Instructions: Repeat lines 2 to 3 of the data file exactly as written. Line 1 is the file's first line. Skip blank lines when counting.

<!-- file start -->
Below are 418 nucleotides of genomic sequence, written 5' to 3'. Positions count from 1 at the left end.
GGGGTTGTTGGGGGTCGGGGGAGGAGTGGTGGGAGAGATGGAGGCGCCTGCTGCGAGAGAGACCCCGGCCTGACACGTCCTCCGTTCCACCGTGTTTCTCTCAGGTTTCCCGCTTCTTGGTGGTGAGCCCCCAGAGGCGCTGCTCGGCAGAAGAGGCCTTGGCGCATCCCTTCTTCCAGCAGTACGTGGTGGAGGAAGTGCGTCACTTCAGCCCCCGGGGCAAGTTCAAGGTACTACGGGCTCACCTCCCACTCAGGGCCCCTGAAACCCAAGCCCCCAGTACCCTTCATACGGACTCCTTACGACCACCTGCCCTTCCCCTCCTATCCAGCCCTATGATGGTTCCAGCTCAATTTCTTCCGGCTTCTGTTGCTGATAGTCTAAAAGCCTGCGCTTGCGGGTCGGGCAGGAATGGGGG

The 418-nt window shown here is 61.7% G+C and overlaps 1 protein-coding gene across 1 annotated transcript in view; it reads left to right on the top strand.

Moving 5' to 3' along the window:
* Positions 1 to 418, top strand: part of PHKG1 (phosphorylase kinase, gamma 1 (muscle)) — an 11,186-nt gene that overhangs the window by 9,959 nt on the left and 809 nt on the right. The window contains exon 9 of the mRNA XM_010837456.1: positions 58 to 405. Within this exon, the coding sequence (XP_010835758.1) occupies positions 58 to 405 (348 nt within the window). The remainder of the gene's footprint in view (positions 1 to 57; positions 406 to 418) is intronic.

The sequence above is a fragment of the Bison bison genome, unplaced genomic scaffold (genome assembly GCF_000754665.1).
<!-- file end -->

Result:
GGGGTTGTTGGGGGTCGGGGGAGGAGTGGTGGGAGAGATGGAGGCGCCTGCTGCGAGAGAGACCCCGGCCTGACACGTCCTCCGTTCCACCGTGTTTCTCTCAGGTTTCCCGCTTCTTGGTGGTGAGCCCCCAGAGGCGCTGCTCGGCAGAAGAGGCCTTGGCGCATCCCTTCTTCCAGCAGTACGTGGTGGAGGAAGTGCGTCACTTCAGCCCCCGGGGCAAGTTCAAGGTACTACGGGCTCACCTCCCACTCAGGGCCCCTGAAACCCAAGCCCCCAGTACCCTTCATACGGACTCCTTACGACCACCTGCCCTTCCCCTCCTATCCAGCCCTATGATGGTTCCAGCTCAATTTCTTCCGGCTTCTGTTGCTGATAGTCTAAAAGCCTGCGCTTGCGGGTCGGGCAGGAATGGGGG

The 418-nt window shown here is 61.7% G+C and overlaps 1 protein-coding gene across 1 annotated transcript in view; it reads left to right on the top strand.